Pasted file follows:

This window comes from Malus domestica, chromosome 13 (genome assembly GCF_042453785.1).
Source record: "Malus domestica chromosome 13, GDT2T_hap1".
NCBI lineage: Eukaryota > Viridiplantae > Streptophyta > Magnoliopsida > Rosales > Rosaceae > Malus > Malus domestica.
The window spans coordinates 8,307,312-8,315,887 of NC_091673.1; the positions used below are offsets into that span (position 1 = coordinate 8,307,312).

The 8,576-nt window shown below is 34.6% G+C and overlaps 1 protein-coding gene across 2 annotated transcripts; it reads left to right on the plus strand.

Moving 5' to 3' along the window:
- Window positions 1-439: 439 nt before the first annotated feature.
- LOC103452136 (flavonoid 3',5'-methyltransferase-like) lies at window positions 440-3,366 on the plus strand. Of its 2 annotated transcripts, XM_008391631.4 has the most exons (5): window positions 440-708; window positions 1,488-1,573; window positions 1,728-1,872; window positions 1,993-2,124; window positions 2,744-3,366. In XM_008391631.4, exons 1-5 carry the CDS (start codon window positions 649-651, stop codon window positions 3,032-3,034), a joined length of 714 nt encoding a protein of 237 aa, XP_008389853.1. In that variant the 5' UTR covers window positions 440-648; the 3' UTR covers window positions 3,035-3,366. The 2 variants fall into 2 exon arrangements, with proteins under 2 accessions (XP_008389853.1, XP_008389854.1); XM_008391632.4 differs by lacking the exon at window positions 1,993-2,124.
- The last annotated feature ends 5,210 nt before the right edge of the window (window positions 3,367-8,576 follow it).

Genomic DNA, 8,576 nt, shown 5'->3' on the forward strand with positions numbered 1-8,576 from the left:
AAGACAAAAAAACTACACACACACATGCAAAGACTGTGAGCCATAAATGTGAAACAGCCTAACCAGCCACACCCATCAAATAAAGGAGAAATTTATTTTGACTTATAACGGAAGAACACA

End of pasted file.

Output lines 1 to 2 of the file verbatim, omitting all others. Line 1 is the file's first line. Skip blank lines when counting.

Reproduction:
This window comes from Malus domestica, chromosome 13 (genome assembly GCF_042453785.1).
Source record: "Malus domestica chromosome 13, GDT2T_hap1".